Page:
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The Truth about Conservative Christians

What They Think and What They Believe

Ever since the reelection of President Bush, conservative Christians have been stereotyped in the popular media: Bible-thumping militants and anti-intellectual zealots determined to impose their convictions on such matters as evolution, school prayer, pornography, abortion, and homosexuality on the rest of us. But conservative Christians are not as fanatical or intractable as many people think, nor are they necessarily the monolithic voting block or political base that kept Bush in power. 

Andrew M. Greeley and Michael Hout’s eye-opening book expertly conveys the complexity, variety, and sensibilities of conservative Christians, dispelling the myths that have long shrouded them in prejudice and political bias. For starters, Greeley and Hout reveal that class and income have trumped moral issues for these Americans more often than we realize: a dramatic majority of working-class and lower-class conservative Christians backed liberals such as Jimmy Carter and Bill Clinton during their runs for president. And when it comes to abortion, most conservative Christians are not consistently pro-life in the absolute fashion usually assumed: they are still more likely to oppose the practice than other Americans, but 86 percent of them are willing to tolerate it to protect the health of the mother or when the woman has been raped, and 22 percent of them are even pro-choice.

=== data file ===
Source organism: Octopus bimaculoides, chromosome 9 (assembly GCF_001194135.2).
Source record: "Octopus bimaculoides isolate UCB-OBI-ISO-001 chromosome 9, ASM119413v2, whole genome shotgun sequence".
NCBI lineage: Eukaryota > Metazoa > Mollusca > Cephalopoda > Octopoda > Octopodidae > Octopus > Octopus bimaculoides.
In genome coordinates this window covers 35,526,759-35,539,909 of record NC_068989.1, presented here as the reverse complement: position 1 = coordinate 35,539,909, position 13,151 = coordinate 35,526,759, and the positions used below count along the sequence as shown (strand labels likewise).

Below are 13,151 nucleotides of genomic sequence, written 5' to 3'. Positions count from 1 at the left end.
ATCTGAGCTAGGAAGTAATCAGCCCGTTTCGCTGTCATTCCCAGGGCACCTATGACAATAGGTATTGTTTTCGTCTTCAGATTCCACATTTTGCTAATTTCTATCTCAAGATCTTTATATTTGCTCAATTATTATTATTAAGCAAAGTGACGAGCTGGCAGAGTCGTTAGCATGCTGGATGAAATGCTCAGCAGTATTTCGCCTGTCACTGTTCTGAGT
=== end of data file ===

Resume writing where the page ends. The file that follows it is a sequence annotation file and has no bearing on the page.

What do conservative Christians really think about evolution, homosexuality, or even the meaning of the word of God? Answering these questions and more, The Truth about Conservative Christians will interest—and surprise—a broad range of readers, especially in this heated election year. 

Read an excerpt.

216 pages | 23 line drawings, 27 tables | 5 1/2 x 8 1/2 | © 2006

Religion: American Religions, Christianity, Religion and Society

Sociology: Collective Behavior, Mass Communication


"Andrew Greeley and Michael Hout, two sociologists, explode some cherished myths."


Table of Contents


ONE Introduction

TWO The Religion of Conservative Christians: A Return to the Reformation?

THREE Conservative Christians in American Politics

FOUR The Politics of Conservative Christianity in Black and White

FIVE Freedom, Inequality, and Conservative Christianity

SIX A Social Portrait of Conservative Christians

SEVEN Conservative Christian Growth: Membership Begins at Home

EIGHT Conservative Christians in the “Sexual Revolution”

NINE The Conservative Christian Family and the “Feminist Revolution”

TEN Happiness and Lifestyle among Conservative Christians

ELEVEN The Pentecostals—Ultimate Conservative Christians

TWELVE Conservative Christians and Catholics: Too Estranged for Alliance

THIRTEEN Conclusions

Appendix: Regreggion Results for Models of Vote and Party


Reference List



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